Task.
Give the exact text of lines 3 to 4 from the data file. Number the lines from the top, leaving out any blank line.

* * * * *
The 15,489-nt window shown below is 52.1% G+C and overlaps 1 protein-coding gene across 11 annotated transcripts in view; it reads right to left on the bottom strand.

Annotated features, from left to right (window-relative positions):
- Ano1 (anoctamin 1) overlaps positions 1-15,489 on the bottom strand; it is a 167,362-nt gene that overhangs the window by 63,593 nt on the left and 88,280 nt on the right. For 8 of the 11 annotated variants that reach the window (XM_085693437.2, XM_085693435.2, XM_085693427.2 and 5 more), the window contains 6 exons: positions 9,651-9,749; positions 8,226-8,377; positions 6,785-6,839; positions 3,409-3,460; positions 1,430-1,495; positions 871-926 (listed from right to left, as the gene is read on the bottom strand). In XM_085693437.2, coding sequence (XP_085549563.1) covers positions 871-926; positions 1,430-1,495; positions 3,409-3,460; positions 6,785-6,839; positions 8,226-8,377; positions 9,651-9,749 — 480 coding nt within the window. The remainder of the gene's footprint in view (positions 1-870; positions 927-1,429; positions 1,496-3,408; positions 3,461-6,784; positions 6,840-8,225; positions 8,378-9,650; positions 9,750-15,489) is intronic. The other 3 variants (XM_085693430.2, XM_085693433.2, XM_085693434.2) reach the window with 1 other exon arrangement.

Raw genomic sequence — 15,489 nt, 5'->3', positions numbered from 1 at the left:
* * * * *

- Ano1 (anoctamin 1) overlaps positions 1-15,489 on the bottom strand; it is a 167,362-nt gene that overhangs the window by 63,593 nt on the left and 88,280 nt on the right. For 8 of the 11 annotated variants that reach the window (XM_085693437.2, XM_085693435.2, XM_085693427.2 and 5 more), the window contains 6 exons: positions 9,651-9,749; positions 8,226-8,377; positions 6,785-6,839; positions 3,409-3,460; positions 1,430-1,495; positions 871-926 (listed from right to left, as the gene is read on the bottom strand). In XM_085693437.2, coding sequence (XP_085549563.1) covers positions 871-926; positions 1,430-1,495; positions 3,409-3,460; positions 6,785-6,839; positions 8,226-8,377; positions 9,651-9,749 — 480 coding nt within the window. The remainder of the gene's footprint in view (positions 1-870; positions 927-1,429; positions 1,496-3,408; positions 3,461-6,784; positions 6,840-8,225; positions 8,378-9,650; positions 9,750-15,489) is intronic. The other 3 variants (XM_085693430.2, XM_085693433.2, XM_085693434.2) reach the window with 1 other exon arrangement.

Raw genomic sequence — 15,489 nt, 5'->3', positions numbered from 1 at the left: